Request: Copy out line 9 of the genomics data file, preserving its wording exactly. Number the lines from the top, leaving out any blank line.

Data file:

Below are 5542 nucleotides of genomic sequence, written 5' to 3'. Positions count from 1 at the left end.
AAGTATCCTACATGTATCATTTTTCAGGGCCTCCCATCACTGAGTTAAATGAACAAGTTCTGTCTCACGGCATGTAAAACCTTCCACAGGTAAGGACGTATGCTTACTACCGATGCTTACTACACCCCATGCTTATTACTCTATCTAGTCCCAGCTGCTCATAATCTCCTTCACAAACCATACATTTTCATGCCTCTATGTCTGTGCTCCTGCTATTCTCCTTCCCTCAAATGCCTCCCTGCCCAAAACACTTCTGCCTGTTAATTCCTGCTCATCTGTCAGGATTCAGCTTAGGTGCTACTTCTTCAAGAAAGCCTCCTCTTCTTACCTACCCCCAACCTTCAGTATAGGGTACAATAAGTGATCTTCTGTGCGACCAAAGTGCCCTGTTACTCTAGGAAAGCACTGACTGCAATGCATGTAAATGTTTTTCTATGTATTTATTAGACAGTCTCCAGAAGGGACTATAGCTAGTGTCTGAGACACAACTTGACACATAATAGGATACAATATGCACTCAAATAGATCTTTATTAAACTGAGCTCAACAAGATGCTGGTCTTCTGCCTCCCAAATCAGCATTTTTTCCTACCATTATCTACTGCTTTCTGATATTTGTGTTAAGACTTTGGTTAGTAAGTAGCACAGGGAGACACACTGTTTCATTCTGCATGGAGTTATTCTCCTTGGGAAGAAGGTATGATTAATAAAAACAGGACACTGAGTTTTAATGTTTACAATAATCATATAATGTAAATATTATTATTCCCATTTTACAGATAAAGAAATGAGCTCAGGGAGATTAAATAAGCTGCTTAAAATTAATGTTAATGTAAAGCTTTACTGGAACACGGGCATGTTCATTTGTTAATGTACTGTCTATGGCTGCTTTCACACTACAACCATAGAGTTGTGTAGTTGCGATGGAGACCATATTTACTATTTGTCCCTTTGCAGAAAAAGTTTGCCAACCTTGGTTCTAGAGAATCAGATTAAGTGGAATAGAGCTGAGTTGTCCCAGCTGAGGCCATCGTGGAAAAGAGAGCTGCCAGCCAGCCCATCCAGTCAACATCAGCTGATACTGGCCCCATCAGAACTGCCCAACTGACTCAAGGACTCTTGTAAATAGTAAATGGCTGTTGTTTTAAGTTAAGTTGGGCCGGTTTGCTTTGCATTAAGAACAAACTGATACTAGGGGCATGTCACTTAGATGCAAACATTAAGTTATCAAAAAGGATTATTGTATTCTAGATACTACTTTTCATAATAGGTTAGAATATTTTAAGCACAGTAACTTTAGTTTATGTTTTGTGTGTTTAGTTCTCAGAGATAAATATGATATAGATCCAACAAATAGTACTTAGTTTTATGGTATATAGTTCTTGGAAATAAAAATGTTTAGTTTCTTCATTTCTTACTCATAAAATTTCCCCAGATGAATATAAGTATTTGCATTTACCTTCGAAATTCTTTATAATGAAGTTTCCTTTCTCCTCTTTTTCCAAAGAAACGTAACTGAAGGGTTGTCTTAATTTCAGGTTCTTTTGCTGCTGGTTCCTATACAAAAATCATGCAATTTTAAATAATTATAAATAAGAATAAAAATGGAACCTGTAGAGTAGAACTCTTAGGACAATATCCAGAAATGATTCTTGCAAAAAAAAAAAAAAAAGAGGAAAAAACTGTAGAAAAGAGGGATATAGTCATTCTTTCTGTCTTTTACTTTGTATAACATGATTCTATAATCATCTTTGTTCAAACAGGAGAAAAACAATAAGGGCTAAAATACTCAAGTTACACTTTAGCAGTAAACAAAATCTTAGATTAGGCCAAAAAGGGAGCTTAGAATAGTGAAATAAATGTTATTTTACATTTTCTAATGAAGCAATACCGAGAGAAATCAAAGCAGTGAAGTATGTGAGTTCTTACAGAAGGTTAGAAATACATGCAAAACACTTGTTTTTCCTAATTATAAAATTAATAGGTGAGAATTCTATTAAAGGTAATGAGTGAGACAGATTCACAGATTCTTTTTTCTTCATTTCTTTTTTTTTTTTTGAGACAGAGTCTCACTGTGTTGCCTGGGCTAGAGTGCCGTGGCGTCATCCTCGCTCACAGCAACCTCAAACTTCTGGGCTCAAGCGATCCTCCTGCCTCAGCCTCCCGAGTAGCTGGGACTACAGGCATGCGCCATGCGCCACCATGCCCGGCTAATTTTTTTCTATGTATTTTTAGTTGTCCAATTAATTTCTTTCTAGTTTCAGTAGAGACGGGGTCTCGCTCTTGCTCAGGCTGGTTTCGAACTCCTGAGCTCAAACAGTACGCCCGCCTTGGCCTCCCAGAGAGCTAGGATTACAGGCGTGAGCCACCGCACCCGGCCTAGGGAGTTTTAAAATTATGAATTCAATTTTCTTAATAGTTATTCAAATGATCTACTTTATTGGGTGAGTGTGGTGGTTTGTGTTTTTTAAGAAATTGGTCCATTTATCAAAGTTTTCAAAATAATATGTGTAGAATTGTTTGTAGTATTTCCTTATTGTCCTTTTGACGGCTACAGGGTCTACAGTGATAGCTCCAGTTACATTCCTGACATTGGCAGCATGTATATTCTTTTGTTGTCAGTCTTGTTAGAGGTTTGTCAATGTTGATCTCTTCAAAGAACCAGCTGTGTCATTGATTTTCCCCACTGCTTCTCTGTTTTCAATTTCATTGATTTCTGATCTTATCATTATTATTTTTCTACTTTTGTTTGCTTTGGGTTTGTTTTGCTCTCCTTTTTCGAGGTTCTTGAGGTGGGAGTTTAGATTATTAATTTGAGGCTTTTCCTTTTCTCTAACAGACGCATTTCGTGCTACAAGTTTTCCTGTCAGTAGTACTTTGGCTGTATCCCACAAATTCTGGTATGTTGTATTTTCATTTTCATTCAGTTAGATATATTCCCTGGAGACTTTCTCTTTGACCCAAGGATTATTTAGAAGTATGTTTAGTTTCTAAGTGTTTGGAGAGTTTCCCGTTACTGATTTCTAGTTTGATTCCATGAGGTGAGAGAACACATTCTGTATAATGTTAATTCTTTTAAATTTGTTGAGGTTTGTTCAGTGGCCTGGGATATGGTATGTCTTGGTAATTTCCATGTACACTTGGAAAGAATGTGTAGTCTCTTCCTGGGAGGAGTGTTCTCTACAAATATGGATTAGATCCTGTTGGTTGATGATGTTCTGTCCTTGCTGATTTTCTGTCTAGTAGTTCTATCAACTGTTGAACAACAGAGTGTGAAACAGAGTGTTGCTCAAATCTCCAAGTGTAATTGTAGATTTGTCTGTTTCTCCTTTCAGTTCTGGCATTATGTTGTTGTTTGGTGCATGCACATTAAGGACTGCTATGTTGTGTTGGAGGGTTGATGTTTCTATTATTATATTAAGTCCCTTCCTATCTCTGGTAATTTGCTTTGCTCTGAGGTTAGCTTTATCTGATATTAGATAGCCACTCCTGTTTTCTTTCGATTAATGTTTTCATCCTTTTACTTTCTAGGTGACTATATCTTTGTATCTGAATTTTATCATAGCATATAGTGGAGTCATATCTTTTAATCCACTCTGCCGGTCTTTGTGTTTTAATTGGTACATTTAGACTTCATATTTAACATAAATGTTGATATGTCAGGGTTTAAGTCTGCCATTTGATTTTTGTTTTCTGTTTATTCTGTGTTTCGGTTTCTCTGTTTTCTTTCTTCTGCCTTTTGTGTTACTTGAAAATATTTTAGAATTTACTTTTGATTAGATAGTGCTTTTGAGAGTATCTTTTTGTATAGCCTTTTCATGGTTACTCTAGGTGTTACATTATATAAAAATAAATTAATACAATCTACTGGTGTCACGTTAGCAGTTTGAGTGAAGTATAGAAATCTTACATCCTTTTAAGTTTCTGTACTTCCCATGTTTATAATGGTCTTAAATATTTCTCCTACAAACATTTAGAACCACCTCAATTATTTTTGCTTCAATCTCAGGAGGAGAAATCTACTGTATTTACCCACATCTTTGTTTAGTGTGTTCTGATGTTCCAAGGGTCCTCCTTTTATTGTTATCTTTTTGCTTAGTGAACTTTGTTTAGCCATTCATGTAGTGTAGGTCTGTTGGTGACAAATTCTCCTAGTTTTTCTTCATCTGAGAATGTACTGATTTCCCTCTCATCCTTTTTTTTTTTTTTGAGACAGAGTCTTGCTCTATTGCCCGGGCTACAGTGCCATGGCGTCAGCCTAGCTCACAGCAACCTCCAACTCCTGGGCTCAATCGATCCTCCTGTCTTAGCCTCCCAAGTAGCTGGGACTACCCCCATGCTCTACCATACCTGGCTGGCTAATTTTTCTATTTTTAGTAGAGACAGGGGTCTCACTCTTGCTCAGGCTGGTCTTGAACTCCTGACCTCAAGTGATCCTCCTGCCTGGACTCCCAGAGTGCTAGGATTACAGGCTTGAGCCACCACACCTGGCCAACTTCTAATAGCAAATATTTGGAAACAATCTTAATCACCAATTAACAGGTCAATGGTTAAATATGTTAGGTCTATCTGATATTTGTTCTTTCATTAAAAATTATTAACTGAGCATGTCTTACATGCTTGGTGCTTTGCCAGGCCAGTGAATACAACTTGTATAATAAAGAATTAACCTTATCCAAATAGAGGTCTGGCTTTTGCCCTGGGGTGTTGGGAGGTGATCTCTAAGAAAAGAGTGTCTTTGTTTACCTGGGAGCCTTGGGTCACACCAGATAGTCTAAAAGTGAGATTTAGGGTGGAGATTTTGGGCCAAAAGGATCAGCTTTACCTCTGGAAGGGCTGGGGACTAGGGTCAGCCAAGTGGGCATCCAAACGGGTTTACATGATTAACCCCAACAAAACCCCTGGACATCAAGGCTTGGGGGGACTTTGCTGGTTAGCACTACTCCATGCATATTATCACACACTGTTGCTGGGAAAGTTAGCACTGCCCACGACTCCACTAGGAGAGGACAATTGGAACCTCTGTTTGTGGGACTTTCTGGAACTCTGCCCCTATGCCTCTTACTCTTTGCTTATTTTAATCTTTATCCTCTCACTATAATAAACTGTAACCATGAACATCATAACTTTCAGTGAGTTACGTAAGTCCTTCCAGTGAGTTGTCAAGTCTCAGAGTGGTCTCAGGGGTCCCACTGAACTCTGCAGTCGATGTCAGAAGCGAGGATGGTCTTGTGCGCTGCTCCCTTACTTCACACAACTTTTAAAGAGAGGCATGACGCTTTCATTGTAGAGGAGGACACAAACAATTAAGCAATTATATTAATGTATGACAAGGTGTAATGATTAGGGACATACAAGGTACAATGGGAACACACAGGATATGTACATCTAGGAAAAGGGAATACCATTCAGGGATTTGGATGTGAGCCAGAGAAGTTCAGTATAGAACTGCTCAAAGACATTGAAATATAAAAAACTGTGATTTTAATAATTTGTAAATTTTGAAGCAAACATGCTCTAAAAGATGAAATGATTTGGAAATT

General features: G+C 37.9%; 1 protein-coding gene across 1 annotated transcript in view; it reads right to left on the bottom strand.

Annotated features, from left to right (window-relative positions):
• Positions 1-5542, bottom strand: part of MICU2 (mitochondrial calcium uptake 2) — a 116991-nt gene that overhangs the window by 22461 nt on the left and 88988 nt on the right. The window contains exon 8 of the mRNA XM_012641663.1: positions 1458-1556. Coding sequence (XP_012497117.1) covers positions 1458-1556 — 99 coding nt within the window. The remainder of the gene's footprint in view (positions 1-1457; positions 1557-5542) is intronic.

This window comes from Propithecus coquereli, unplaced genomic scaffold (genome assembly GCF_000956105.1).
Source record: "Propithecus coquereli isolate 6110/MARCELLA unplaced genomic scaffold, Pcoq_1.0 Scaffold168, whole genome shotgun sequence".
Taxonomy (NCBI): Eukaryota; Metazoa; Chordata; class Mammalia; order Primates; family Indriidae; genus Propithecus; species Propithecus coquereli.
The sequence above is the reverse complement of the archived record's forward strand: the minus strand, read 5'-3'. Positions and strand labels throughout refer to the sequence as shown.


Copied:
The sequence above is the reverse complement of the archived record's forward strand: the minus strand, read 5'-3'. Positions and strand labels throughout refer to the sequence as shown.